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Glengarry Glen Ross

movie reviewmovie reviewmovie review out of 4 Movie Review: Glengarry Glen Ross

Starring: Al Pacino, Jack Lemmon
Director: James Foley
Rated: R
RunTime: 100 Minutes
Release Date: September 1992
Genre: Drama

*Also starring: Alec Baldwin, Ed Harris, Alan Arkin, Kevin Spacey, Jonathan Pryce, Jude Ciccolella, Bruce Altman

Review by Pedro Sena
3 stars out of 4

This is a depressing film, and story. But if you can get by all that, you ought to appreciate some dynamite acting, the type that you hope to catch on a stage at least ONCE in your lifetime.

Like the play, to which this is faithful almost to the last letter, this piece is one of David Mamet's best known pieces of work. And while it is not a fancy piece, or a Broadway piece of shlock, this is what the theatre loves to have around, as a chance to blow audiences all over, and allow the actors a chance to shine. Glengarry Glen Ross is about just that.

It is the story of a few down and out real estate salesmen that are in one office, who are at the end of their ropes. Their selling abilities are now moved into a new style of hype and slickness, that underlies all the characters. Only that these guys have not updated their game to the new ways and styles. It seems that this particular office is now relegated to the junk departments, or to the lists that are left overs, and to try and sell some property to tenants that have been targeted for years, but have never given in. Downtown, all the salesmen are getting all the new leads. But here, they never see a new lead, because none of these guys has the talent to sell them, or they have not sold anything in so long that they have forgotten how to sell.

And the characters panic, scream, talk, lie, and do what they can to book the client that might just get them a chance to try and sell one of the prime pieces of properties around, which are the new dwellings in Glengarry Glen. And to this extent, one, two, or three, it is never really clear, of the salesmen, conspire to rob the office and steal the list of new leads, with the hope of getting a chance to sell one or two of those properties.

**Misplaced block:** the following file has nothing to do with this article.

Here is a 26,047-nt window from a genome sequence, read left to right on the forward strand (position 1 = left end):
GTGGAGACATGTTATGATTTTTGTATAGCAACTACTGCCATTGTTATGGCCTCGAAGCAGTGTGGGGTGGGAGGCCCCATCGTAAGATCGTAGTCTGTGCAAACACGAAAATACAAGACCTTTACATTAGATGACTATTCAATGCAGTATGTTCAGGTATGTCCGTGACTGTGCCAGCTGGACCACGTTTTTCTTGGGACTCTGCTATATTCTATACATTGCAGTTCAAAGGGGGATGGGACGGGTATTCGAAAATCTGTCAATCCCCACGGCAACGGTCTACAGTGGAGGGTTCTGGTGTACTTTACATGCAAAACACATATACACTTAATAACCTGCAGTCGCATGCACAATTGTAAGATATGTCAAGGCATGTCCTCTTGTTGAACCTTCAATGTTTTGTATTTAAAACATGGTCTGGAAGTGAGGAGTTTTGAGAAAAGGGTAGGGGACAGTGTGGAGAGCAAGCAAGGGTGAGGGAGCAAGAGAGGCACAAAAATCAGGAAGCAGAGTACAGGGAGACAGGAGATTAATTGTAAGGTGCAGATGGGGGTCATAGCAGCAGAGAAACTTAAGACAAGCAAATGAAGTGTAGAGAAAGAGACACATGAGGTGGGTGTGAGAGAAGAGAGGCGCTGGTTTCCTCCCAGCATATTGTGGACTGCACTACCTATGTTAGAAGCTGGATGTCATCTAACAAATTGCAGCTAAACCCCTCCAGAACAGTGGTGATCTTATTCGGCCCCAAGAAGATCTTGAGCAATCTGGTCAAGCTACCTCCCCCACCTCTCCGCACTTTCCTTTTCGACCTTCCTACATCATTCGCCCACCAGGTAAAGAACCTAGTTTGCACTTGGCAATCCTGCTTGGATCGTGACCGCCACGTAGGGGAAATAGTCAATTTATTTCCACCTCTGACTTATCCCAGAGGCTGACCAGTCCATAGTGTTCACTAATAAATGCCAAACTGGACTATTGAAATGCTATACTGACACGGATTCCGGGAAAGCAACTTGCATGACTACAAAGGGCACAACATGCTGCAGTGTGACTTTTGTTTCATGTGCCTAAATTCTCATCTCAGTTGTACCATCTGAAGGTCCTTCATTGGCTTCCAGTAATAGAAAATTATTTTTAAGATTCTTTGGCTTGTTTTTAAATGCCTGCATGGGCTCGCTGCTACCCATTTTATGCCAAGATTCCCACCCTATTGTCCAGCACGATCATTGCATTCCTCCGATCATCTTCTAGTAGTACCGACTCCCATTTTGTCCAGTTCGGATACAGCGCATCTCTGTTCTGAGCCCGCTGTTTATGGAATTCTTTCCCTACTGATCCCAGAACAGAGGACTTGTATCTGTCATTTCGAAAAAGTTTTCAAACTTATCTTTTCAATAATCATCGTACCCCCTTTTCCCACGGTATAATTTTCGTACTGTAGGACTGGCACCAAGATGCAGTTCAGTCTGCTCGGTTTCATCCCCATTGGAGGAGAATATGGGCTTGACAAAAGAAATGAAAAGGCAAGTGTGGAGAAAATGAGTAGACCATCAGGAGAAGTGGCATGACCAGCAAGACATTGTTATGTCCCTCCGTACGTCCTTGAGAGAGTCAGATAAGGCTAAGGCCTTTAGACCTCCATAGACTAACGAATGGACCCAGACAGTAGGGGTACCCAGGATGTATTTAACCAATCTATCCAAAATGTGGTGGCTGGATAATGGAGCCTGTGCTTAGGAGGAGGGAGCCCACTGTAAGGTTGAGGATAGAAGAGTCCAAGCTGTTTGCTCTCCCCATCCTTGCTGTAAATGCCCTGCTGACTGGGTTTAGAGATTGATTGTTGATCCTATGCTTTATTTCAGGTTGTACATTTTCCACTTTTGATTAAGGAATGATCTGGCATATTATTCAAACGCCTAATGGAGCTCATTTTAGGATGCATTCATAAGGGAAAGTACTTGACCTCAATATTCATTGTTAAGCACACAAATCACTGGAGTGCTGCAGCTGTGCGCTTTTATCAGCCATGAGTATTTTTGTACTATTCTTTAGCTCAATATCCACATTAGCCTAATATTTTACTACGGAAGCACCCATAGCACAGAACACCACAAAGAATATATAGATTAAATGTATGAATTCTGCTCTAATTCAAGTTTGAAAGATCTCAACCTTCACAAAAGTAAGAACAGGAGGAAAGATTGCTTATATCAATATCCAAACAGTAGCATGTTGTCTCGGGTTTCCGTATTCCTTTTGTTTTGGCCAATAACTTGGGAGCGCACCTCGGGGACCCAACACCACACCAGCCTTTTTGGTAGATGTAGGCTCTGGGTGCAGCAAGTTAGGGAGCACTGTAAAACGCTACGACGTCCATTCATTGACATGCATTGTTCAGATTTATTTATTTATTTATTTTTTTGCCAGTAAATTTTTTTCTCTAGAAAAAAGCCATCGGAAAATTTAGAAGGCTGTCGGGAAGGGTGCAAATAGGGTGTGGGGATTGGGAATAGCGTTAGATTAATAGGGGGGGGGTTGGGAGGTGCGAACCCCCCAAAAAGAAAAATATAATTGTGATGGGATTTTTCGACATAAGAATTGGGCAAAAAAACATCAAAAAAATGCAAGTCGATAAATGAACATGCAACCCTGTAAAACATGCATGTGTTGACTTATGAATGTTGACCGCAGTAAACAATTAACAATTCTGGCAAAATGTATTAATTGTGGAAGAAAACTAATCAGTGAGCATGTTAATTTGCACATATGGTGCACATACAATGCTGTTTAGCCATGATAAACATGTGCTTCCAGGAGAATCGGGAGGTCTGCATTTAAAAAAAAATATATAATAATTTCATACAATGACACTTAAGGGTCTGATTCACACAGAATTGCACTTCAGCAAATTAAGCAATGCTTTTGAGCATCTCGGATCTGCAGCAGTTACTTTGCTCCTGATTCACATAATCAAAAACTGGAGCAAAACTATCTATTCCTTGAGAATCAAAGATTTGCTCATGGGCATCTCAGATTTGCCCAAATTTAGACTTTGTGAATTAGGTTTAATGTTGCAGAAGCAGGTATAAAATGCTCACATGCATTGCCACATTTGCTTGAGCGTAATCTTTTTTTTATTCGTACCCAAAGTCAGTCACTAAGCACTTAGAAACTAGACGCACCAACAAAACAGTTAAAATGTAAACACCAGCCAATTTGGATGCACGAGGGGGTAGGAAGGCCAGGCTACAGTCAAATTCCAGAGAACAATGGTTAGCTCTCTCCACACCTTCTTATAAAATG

And the rest of the play is a series of moments trying to find out who exactly did it, because the two who seemed to have planned it, may not have been involved in it at all.

The two acting jobs that stand out are Jack Lemmon ( Oscar Nomination ) and Al Pacino, the two aging selling superstars, now trying so hard to close yet another deal which might save their job. Accolades regarding their ability, and their smoothness, is just about impossible... there are not enough words to describe acting in this level.

The weakest part in this film, believe it or not, is the directing. As a play, this is ready for "movement", and the lines has quite a bit of it, and the characters use it very well. The director is afraid to keep his camera still, and many times gets caught off guard by the charging actor. The angularity with which David Mamet loves to work with, is not at all clear here in this film, something which is readily visible on stage. It moves in small concentric circles from this space to the next. We might have been able to enjoy this better if we had just placed these actors in a building, tore down the fourth wall, and just turned the camera on ... and watch them kill themselves trying so hard. To make a close up, for emotionality's sakes, is un-necessary, and a bit of film idiom, that is wasted here.

But this film, despite a flaw that is questionable by this reviewer, still is about the one thing that we need so much in this country. Live theatre... this is IT, at its finest. If you ever wonder where these people learned their craft, take a good look.

Copyright 1994 Pedro Sena

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